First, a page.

Conference report by Belén Agulló García.
On July 29 and 30, more than 600 localization folks from all around the world met from the comfort of their own homes for the first ever virtual LocWorldWide conference, one of the biggest online localization forums organized to date. The two-day conference was preceded by a preconference featuring two workshops held simultaneously the day before.
Map of online participants for LocWorldWide42. Source: LocWorld Twitter Account
The conference included a wide variety of topics and sessions for the attendees to choose from. There was a good balance between technology, processes, best practices, and case studies that left the attendees with a few takeaways and lessons learned.
End users have always been important to the localization industry, but it seems that they are only just now being truly and fully taken into consideration. We attended several interesting sessions about the importance of gathering user feedback. For example, Damián Fernández from Booking.com explained how they run a language quality survey to understand how end users feel about the language and translation quality in order to improve their current linguistic approach. The underlying goal was to ensure that localized content at Booking.com was in line with the company’s vision and guidelines regarding voice, tone, and style. This idea resonated with buyer-side localization managers from various companies: how can localization contribute to the main goals and vision of their companies?
We had the chance to hear from localization buyers from different companies such as Skyscanner, HubSpot, Tinder, ASICS Digital, Electronic Arts, King, and Microsoft. One thing the buyer-side localization teams that participated in the sessions have in common is that not only are they extremely mature when it comes to localization strategies, but they also have become true localization evangelists within their companies.
It’s not always easy to convince upper management and other teams within an organization of the importance of localization. Valeria Nanni and Hristina Racheva from Skyscanner shared their journey upgrading their localization department. Their main goal was to build a localization team and convince senior management that it was worth the investment. And they succeed. In their session, they shared some tips and lessons learned, such as aligning the localization strategy with the company goals and using their language in the meetings, pairing with other departments, or gathering internal and external data to make a case for localization.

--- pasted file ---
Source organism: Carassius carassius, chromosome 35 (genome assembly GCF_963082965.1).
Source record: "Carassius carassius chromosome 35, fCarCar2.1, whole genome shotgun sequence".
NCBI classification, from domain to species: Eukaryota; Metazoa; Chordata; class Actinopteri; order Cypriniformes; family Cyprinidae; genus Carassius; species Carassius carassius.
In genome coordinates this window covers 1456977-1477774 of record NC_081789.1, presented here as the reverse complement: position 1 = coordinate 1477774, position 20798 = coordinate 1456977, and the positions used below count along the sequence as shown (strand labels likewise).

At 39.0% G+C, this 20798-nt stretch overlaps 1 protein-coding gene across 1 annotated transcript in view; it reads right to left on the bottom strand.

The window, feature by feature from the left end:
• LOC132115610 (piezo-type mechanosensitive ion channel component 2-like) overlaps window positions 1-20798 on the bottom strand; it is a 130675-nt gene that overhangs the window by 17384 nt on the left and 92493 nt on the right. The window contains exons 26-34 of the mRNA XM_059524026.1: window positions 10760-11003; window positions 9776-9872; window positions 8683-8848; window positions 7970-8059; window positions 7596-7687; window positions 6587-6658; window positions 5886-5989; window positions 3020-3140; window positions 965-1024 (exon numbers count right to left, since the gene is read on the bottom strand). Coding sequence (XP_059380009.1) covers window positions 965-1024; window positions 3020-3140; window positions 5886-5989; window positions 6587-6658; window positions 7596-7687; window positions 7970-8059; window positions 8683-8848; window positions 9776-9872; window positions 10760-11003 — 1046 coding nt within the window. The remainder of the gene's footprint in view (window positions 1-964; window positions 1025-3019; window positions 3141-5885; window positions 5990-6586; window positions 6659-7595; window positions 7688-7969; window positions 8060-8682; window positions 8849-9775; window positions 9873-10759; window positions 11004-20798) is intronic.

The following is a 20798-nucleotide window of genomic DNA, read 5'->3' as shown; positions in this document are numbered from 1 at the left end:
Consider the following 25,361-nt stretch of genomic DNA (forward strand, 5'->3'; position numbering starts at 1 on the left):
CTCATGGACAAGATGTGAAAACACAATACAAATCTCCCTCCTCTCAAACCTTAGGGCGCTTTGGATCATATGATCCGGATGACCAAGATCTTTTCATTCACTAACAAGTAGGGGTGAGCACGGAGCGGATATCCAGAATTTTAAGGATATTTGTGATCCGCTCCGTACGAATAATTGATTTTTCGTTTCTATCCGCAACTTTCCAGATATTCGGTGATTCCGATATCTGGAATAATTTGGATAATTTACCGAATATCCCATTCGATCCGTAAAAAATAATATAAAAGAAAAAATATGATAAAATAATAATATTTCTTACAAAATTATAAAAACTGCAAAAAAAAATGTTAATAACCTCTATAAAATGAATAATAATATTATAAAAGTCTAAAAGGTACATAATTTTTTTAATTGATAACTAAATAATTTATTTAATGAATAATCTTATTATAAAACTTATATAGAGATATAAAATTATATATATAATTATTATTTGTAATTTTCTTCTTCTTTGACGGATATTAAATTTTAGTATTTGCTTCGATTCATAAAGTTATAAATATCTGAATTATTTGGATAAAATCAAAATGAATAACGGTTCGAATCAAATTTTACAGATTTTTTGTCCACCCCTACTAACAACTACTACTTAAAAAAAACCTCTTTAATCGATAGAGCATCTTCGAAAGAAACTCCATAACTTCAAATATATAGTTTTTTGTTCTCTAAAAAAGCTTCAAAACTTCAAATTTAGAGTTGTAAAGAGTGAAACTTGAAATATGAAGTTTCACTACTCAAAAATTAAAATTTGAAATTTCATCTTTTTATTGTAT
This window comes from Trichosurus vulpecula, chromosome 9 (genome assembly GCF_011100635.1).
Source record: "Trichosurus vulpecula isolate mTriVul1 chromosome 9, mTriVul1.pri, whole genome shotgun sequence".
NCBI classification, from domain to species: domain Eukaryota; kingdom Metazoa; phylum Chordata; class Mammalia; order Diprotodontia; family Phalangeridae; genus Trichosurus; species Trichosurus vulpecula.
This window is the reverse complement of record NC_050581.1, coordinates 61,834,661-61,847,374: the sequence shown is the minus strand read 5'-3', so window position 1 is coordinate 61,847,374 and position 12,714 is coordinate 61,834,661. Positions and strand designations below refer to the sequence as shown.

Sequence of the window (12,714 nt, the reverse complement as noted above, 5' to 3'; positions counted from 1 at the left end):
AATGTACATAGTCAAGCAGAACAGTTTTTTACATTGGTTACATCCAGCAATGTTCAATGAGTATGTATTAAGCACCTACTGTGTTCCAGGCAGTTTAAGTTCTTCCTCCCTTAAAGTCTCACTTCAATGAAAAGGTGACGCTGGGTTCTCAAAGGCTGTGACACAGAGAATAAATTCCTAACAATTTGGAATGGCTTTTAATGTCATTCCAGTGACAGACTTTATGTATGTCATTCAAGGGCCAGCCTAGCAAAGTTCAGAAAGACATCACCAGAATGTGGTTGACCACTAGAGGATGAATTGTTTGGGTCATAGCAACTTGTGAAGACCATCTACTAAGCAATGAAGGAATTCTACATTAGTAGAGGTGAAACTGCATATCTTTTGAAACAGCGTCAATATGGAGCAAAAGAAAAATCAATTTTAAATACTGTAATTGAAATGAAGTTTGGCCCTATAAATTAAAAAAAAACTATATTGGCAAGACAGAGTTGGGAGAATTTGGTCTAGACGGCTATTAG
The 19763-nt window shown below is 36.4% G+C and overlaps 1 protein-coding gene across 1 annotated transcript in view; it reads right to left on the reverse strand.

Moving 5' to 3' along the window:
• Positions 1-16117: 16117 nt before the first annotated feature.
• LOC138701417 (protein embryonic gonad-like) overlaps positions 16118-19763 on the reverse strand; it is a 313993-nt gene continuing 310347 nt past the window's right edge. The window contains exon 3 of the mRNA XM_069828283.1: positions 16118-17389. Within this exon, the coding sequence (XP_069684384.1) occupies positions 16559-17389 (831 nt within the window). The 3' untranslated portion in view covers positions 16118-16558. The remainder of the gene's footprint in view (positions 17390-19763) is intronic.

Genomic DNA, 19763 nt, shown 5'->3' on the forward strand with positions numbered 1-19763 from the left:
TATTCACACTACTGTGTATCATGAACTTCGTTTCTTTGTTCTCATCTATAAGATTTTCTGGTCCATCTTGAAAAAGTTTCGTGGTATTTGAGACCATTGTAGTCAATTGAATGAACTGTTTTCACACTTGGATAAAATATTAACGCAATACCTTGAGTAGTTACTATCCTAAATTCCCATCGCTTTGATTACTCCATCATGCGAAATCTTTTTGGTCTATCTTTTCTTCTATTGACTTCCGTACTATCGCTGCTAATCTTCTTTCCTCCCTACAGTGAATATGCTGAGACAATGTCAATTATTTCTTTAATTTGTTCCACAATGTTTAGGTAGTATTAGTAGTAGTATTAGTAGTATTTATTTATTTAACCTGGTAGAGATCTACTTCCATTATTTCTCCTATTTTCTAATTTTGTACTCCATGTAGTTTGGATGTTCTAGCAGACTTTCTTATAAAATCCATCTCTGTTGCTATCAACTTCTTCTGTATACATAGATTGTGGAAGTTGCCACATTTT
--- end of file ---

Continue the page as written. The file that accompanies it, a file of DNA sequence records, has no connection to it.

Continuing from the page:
The sessions from game localization peers at Electronic Arts and King were also inspiring and very successful, showing that game companies have a deep understanding of the relevance of the content they are generating. Even if they shared different approaches to game localization (EA talked about machine translation and King about the integration of the UX and Localization teams), both sets of speakers have shown that they care about their gamers’ user experience and that they know exactly how and where they can add value to the experience with the tools and resources at their disposal.
Speaking of localization evangelists, we truly enjoyed the panel session moderated by Kristy Sakai (Supertext) with Andy Andersen (Tinder), Nataly Kelly (HubSpot), and Hilary Normanha (ASICS Digital). They have turned their localization departments into an essential part of the product and marketing strategy, and they work as cross-functional teams with different stakeholders within their organizations.
Andy from Tinder stated that “the companies that are going to be more successful internationally are the ones that consider localization as a strategic driver.” Nataly from HubSpot talked about how they work together with their marketing team, helping shape the overall strategy. For HubSpot, alignment is extremely important — the localization strategy needs to be informed by the goals of the company because it’s considered a revenue enabler. Hilary from ASICS highlighted the importance of empowering team members from other departments and giving them the tools to search for global data that helped them understand and show the importance of localization.
However, all panelists agreed that it’s very difficult to show the value of localization with objective data. The reason for this is that you cannot compare a scenario with localization with a scenario without localization. When the localization strategy is executed well, nothing noticeable happens. Therefore, it’s sometimes hard to make a case for executives and other team members. Luckily, there were a few sessions focusing on user experience, ROI, and proof of value of localization.
We also learned that having a joint strategy between localization and marketing teams is becoming more relevant for global companies who really care about their international success. And this affects not only the company’s structure but its processes as well. Nataly Kelly from HubSpot talked about the importance of speed. When your company has an agile approach to development, everything else needs to be agile, including marketing and localization. So one of the main challenges for them was to keep up not only with product developments but also with marketing campaigns. Nataly shared that one of the success metrics of localization they track is turnaround speed, and they use the results to improve internal processes and the overall localization experience. According to Nataly, the stakeholders at her company are not that worried about linguistic quality metrics since people expect great quality. However, the time and speed with which problems are fixed matter a lot.
We also heard a lot about transcreation during the conference. Because isn’t transcreation the ultimate combination of marketing and localization?